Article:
BLUE OVIRAPTOR FIGURINE
PAPO | 3 years & up
[Video Credit: Killershewfan]
Realistic detailing and incredible paintwork are what set PAPO's Dinosaurs ahead of the rest. Each figurine is hand painted and manufactured according to strict EN-71 specifications; with meticulous attention paid to details like scale, posture, weight, and even texturing for optimal realism.
The peculiar crest on the head of this Oviraptor has even been carefully recreated for accuracy; with beautifully painted tan markings that would have given this Oviraptor excellent camouflage in its dry, arid habitat. Notorious as the 'Egg Thief, this Oviraptor figurine is captured in a pose doing what it does best - stealing eggs - with a candid open-mouthed pose that hints of its snarly, defensive nature.
EGG-CELLENT BLUE OVIRAPTOR FACTS!
• Someone get this poor critter a lawyer - it appears the Oviraptor might not have been an 'Egg Thief' after all. This poor guy was slapped with the unfortunate label after its first skeleton was discovered with fossilized eggs next to it - which misled paleontologists to assume that eggs were part of its feeding habits. Turns out they were Oviraptor eggs, a fact that was only established 70 years after that first finding, i.e. the original specimen probably wasn’t a nest-raider, but a mother minding her own brood. Ouch. Talk about wrongful accusation.
• Not only that, many believe the Oviraptor might actually have been a decent parent even. One Oviraptor's remains was found splayed out over its 75 million-year-old nest - a dramatic position that has been interpreted as the dutiful parent’s last-ditch effort to shield said clutch from an oncoming sandstorm which buried mother and eggs alike. (Detractors would say it was protecting its last buffet, but haters gonna hate.)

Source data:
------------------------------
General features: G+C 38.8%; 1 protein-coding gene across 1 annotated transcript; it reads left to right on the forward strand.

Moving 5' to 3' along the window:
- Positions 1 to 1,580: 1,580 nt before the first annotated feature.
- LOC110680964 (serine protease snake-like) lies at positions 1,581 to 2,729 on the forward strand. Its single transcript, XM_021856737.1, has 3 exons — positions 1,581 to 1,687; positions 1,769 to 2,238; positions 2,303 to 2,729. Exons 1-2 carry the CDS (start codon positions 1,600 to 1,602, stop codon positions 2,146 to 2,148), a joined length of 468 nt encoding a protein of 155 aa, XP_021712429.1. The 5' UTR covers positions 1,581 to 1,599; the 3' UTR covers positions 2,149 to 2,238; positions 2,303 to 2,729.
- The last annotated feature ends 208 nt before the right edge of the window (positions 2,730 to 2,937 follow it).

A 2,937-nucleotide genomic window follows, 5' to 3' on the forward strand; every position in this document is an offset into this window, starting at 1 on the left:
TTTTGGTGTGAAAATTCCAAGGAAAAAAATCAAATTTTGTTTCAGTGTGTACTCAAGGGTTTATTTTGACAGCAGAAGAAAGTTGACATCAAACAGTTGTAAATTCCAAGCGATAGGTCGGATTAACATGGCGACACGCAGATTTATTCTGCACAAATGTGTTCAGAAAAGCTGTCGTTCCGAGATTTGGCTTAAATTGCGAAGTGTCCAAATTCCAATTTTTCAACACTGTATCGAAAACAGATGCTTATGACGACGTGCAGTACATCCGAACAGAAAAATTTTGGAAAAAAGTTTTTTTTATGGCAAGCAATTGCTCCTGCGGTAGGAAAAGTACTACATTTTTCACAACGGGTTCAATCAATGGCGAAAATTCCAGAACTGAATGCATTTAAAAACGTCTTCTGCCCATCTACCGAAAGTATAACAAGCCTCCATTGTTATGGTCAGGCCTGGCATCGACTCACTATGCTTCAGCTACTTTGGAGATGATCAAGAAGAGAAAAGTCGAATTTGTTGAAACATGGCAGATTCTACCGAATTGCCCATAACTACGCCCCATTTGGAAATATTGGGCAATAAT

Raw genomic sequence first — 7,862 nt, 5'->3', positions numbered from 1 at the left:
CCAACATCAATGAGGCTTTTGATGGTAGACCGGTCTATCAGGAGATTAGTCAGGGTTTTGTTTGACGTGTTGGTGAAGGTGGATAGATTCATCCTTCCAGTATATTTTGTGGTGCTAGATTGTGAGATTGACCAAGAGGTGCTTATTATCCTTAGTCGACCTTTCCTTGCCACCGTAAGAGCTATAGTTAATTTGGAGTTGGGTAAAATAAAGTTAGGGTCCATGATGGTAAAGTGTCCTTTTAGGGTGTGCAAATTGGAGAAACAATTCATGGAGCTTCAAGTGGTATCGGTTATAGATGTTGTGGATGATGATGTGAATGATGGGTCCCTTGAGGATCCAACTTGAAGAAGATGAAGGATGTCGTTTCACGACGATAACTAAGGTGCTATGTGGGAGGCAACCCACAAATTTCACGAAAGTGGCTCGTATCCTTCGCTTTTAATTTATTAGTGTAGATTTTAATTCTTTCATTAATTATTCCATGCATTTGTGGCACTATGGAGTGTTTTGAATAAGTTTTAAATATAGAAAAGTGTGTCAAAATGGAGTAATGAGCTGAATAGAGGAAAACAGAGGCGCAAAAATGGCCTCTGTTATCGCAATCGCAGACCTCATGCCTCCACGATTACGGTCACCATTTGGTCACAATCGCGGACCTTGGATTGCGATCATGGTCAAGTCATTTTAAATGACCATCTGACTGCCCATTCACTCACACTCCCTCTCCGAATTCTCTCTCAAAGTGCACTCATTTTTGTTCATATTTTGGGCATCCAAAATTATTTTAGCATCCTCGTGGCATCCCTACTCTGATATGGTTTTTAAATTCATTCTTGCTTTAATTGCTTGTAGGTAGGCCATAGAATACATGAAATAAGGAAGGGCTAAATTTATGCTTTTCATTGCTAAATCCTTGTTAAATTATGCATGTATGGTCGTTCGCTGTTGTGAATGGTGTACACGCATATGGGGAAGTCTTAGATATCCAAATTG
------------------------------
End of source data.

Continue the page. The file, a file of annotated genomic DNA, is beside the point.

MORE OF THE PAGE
• Not all raptors came with strong parental instinct though. Two embryo-sized Velociraptor heads were found in an Oviraptor’s nest once, which prompted many to believe these hatchlings became breakfast in bed... but paleontologist Mark Norell offers a more creative speculation: brood parasitism. Some modern birds, like the Old World cuckoo, lay their eggs in the nests of other species and, thus, defer parenting responsibilities to whichever unsuspecting avians they’ve targeted. Maybe Velociraptor moms used this same trick, knowing the maternal capabilities of an Oviraptor. Quite possibly the prehistoric version of leaving-your-kid-in-a-basket-at-the-doorstep-of-an-orphanage episode.
|Dimension||Approx. 12 x 4.6 x 7.9 cm|
|Age||3 YEARS & UP|